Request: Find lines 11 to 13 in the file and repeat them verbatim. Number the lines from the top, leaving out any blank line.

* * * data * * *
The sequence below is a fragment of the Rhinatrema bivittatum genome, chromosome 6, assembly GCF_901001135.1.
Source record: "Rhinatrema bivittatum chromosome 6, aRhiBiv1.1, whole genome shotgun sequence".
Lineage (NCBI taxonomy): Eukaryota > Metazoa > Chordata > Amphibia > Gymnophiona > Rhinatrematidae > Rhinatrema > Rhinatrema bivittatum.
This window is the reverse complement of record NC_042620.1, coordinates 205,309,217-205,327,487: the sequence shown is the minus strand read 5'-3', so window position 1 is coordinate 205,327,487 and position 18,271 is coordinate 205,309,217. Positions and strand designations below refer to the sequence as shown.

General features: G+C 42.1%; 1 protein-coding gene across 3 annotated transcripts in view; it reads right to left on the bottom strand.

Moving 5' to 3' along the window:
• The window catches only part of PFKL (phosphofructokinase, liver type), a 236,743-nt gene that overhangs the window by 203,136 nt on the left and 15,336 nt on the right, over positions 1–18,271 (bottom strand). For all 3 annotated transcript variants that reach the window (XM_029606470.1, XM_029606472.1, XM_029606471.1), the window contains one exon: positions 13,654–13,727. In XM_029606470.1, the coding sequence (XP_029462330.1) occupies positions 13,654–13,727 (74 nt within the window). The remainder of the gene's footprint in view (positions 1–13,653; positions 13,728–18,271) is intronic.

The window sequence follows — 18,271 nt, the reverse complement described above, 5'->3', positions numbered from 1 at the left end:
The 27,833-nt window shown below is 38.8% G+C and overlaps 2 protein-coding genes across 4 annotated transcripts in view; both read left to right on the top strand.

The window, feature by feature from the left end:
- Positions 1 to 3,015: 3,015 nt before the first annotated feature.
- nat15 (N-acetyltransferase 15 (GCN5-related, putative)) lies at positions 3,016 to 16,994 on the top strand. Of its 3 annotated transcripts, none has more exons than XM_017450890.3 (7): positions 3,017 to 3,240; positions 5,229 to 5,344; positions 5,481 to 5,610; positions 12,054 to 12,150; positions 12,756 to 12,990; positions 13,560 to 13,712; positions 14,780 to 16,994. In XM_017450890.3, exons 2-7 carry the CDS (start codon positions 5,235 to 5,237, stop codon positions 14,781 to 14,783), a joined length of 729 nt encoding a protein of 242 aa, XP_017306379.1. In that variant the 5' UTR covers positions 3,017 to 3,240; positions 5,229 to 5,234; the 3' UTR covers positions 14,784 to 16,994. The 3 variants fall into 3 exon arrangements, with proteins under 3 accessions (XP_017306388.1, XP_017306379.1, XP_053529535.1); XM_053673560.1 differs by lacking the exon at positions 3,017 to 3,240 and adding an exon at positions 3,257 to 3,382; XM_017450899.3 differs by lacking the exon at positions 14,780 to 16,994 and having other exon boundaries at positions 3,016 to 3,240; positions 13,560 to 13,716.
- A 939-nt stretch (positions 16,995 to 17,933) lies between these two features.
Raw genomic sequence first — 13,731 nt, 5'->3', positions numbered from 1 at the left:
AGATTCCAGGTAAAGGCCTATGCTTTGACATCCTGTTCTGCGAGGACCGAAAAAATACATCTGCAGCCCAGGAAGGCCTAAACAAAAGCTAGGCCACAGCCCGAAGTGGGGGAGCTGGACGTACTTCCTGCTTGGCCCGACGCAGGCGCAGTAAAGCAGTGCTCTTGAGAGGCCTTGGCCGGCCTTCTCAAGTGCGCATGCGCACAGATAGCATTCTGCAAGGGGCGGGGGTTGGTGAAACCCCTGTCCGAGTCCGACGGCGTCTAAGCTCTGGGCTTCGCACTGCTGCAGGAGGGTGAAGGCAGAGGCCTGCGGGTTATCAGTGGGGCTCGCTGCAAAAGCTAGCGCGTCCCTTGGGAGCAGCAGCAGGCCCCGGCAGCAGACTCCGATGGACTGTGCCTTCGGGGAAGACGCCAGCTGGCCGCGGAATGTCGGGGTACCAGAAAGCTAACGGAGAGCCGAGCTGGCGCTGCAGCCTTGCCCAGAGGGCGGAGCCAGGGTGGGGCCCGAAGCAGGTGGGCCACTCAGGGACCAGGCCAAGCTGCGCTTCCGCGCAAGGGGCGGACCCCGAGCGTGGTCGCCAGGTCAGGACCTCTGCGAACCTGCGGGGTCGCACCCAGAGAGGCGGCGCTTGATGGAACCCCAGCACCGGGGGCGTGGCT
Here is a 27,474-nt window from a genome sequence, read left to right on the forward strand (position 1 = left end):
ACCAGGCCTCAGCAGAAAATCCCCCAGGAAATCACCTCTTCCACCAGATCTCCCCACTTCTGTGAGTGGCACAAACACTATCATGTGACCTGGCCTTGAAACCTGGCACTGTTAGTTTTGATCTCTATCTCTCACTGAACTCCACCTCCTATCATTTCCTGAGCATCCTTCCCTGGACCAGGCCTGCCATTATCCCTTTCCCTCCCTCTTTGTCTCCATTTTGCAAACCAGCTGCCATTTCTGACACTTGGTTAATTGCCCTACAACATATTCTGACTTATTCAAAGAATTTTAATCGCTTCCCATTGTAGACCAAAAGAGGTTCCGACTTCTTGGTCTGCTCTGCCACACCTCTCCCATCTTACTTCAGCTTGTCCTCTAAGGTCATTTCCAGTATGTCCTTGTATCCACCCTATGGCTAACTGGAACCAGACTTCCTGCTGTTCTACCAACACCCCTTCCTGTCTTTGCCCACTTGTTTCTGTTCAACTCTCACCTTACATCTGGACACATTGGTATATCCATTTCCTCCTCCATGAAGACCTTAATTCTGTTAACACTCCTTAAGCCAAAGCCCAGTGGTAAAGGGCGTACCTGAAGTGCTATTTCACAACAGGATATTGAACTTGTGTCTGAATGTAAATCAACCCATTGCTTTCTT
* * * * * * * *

- Positions 1 to 3,015: 3,015 nt before the first annotated feature.
- nat15 (N-acetyltransferase 15 (GCN5-related, putative)) lies at positions 3,016 to 16,994 on the top strand. Of its 3 annotated transcripts, none has more exons than XM_017450890.3 (7): positions 3,017 to 3,240; positions 5,229 to 5,344; positions 5,481 to 5,610; positions 12,054 to 12,150; positions 12,756 to 12,990; positions 13,560 to 13,712; positions 14,780 to 16,994. In XM_017450890.3, exons 2-7 carry the CDS (start codon positions 5,235 to 5,237, stop codon positions 14,781 to 14,783), a joined length of 729 nt encoding a protein of 242 aa, XP_017306379.1. In that variant the 5' UTR covers positions 3,017 to 3,240; positions 5,229 to 5,234; the 3' UTR covers positions 14,784 to 16,994. The 3 variants fall into 3 exon arrangements, with proteins under 3 accessions (XP_017306388.1, XP_017306379.1, XP_053529535.1); XM_053673560.1 differs by lacking the exon at positions 3,017 to 3,240 and adding an exon at positions 3,257 to 3,382; XM_017450899.3 differs by lacking the exon at positions 14,780 to 16,994 and having other exon boundaries at positions 3,016 to 3,240; positions 13,560 to 13,716.
- A 939-nt stretch (positions 16,995 to 17,933) lies between these two features.